Renewing of the Mind

Stacie Longwell Sadowski
We spent the evening out on the water tonight.  This is our third trip around the area with our new boats – actually loaner boats while we wait for the new ones to come in.  There is something transforming about spending time in silence gliding over the water’s surface, meeting and surprising birds, experiencing the water from another perspective.  The view from on the lake is much different, giving us the opportunity to see things normally hidden, expanding our understanding of the natural world.

In Sunday’s sermon, the pastor defined miracles as something that happens outside of our reality.  They are defined, he said, by some external action that suspends the natural physical laws of the universe.  I would add that there are other laws that we don’t normally include, things we often don’t see from our limit shoreline perspective.  These expanded laws of nature extend into other spiritual realm, beyond into our imagination and capacity to see deeper.  They are like elements in the last row of the periodic table that keep getting added to as more discoveries are made, suggesting endless expansion if we only look.
The weakness of that analogy is that the process of scientific discovery will not uncover all of the laws at work that impact our lives.  Spiritual laws are beyond the scientific method of empirical analysis.  But they are there.  There is a border area, where the physical and the spiritual intersect and overlap.  It is discovered by internal processes, but also has roots in the physical world.  This is what I look for when out hiking or kayaking.  Others have called these “thin places”, where the separation of heaven from earth is very thin and God’s presence and glory can be experienced.  It’s popularly known as a Celtic idea, mistaken for paganism often, but experiencing God defies those kinds of limited human definitions.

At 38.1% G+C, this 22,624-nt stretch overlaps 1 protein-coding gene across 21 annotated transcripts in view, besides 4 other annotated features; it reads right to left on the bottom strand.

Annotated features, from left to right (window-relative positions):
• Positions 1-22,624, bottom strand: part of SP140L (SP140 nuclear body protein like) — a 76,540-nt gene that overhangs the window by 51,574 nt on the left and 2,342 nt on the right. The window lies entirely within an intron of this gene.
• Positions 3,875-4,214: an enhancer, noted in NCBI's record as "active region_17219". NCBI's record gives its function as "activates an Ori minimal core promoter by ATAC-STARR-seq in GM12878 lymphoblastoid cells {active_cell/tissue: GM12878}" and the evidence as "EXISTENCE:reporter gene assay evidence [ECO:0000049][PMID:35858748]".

So we kayak, looking for the Presence that will restore us and transform us by the renewing of our minds.
This weekend we went to Park Lake, a small lake near East Lansing.  It sits right next to I-69 on its northern shore, only separated from the highway by a row of trees and the road that rims the lake.  The boat launch is on the northern edge, and once out into the lake, it is mostly shallow near the edges.  The lily pads have pushed buds up out of the water, promising more beauty to come.  The lake bottom is visible in these areas, covered with weeds.  There is the usual collection of cottagy-houses and expensive new houses, crammed on small parcels of land, all extending their hands toward the water.  On the south side of the lake, further away, there is an entirely different area.  Away from the sounds of humanity’s strife provided by the highway, there is a marshy grassland area full of birds.  As we neared this area, the sounds of the birds took over, and extended peace and solitude our way.  A pair of sandhill cranes stood on a small tuft of land, and as I got closer to these huge birds, I noticed their fuzzy chick between them.  He was already a good foot tall.  Thinking that I didn’t want my eyes peck out by upset parents, I quickly turned the boat and paddled away.  The birds barely regarded me, noted my presence, but did not especially care that I was there.  Hovering silently over the surface of the water in the boat allows for easier integration into the peaceful surroundings.
This was a refuge after a busy, hectic day with family – a beautiful retreat into peace.  “Do not be conformed to this world, but be transformed by the renewing of your mind, that you may prove what is that good and acceptable and perfect will of God.”  Romans 12:2  Today, as always, God wills peace for our souls, and tonight we paddled out to meet it.

Stacie Kayaking